Funding an MBA

How to fund an MBA course

An MBA programme has the potential to greatly increase your earning power – at a cost. Check out the following advice about funding the cost of your study.

Indirect and direct costs

Take all potential costs into consideration when thinking about how to fund your MBA course. First, there'll be basic tuition costs, which are likely to be between £10,000 and £30,000. You'll also need to factor in study essentials such as books, stationery and a computer. Second, unless you're living at home, you'll have accommodation costs and living expenses (food, travel, bills etc). In addition, you're likely to need to give up work (even if you only move to part-time) while completing your MBA – you must include your lost earnings in any calculations. Don't forget, however, that if you've chosen your course well these earnings could be a lot more attractive once you're working again.

Length of MBA

It sounds obvious, but a one-year programme (the kind most popular in Europe) will probably, but not necessarily, cost less than a two-year one (the kind favoured by North American institutions). You'll certainly be out of the job market for a shorter period of time.


Some MBA courses are sponsored by employers and are offered as joint higher education/employer programmes. But there's generally a requirement that the student continues working part time for the company while studying, and at the very least returns once the MBA is achieved for a stated minimum amount of time. If you love your job and employer and are not seeking a career change this is probably a very good option for you. If you've got itchy feet, do look carefully at your obligations before accepting this kind of sponsorship.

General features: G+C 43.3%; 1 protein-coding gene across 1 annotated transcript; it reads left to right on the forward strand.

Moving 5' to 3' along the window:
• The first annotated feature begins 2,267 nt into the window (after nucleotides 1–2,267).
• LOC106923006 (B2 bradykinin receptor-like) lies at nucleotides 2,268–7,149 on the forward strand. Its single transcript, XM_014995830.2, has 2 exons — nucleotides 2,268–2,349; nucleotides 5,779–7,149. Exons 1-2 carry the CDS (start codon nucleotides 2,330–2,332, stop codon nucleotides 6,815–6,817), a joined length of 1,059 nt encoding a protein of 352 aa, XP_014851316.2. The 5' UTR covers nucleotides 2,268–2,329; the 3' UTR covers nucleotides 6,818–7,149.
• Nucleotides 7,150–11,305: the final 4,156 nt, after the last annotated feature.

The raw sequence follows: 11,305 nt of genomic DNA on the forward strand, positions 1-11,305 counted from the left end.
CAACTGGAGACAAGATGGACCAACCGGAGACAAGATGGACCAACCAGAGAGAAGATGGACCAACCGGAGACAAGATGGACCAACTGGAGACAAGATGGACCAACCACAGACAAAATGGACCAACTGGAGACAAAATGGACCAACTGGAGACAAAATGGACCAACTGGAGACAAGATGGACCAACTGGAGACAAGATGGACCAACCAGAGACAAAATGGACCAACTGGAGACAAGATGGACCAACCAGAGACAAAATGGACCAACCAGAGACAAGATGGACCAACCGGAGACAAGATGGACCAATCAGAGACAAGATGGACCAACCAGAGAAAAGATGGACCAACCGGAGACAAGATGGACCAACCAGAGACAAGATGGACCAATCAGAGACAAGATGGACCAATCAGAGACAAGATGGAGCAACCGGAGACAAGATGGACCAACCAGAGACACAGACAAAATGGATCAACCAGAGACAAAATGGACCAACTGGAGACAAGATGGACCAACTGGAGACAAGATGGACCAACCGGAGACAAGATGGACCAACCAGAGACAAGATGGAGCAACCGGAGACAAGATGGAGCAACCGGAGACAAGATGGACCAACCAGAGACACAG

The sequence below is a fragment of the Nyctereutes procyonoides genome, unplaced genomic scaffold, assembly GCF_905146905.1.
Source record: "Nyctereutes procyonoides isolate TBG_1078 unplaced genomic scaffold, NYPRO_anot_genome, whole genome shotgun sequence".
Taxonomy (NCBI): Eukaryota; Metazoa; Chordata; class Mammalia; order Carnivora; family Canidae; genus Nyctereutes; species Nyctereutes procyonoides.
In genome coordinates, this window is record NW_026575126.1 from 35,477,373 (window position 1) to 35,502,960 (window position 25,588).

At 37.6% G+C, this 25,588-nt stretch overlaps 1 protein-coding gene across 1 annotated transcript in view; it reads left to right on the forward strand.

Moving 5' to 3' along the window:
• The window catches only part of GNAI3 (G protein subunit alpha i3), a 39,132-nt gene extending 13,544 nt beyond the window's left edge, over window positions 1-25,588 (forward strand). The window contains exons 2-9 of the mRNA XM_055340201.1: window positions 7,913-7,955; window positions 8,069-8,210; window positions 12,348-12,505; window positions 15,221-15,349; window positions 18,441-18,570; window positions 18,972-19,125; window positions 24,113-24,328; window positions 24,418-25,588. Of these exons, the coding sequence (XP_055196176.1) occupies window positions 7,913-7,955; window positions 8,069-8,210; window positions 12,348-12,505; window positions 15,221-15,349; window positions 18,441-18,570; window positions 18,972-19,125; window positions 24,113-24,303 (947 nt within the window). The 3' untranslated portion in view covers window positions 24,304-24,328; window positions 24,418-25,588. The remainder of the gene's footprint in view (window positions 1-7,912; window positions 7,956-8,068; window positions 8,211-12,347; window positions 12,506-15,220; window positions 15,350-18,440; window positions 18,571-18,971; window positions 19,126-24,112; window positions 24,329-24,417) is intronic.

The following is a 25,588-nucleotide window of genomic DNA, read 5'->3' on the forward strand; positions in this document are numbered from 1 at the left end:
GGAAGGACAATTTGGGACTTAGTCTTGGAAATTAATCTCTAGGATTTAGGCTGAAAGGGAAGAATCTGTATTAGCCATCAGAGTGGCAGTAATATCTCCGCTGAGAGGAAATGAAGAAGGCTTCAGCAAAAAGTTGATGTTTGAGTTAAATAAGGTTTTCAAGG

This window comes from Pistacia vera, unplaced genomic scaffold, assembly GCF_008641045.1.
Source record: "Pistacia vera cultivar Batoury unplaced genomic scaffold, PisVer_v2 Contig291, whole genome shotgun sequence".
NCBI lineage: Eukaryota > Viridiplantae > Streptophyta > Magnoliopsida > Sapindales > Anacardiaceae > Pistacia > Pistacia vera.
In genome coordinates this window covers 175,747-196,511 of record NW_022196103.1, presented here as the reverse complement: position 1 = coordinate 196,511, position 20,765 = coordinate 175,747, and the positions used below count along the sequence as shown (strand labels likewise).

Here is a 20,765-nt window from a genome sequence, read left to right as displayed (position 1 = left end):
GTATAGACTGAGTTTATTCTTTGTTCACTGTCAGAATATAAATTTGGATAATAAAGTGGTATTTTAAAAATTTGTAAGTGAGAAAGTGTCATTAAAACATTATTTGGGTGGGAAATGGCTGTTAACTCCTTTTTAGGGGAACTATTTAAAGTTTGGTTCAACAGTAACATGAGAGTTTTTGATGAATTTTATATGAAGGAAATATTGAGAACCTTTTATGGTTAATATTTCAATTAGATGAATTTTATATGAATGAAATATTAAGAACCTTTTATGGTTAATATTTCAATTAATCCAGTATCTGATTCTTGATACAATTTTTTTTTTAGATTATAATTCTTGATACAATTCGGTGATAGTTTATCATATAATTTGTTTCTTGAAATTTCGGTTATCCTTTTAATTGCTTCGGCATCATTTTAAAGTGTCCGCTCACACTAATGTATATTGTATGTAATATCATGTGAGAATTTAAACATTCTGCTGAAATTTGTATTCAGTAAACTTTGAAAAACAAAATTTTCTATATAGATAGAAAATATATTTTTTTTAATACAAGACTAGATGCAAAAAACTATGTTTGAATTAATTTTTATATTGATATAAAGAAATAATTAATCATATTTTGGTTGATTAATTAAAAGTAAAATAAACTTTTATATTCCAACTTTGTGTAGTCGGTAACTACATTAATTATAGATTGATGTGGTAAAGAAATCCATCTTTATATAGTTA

There are a variety of different scholarships available from the business schools themselves. The best thing is to approach schools you're interested in and ask what's on offer. Scholarships are generally given on merit so make sure you can put a good case forward for yourself to the school.

In addition, various charities and business organisations, such as the Fulbright Council (for UK students to study in the US and vice versa) and the Rotary Foundation, offer scholarships to business school students – again, check out their websites. There's also the International Education Financial Aid organisation, for students wishing to study in a foreign country. The Association of MBAs website has many useful funding links.


Professional and Careers Development Loans (PCDL) of £300–£10,000 are available through an arrangement with Barclays Bank and the Cooperative Bank. Although PCDLs are commercial loans, the government picks up the tab for the interest on the loan while you are studying.

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Funding yourself through your MBA is always an option – whether you've saved to meet the costs of your course, work part-time to keep an income coming in or rely on the goodwill of family or a partner.

An increasing number of MBA courses are now being offered via distance learning, an interesting consideration for those planning on working through their studies or looking at courses elsewhere in the UK, EU or globally.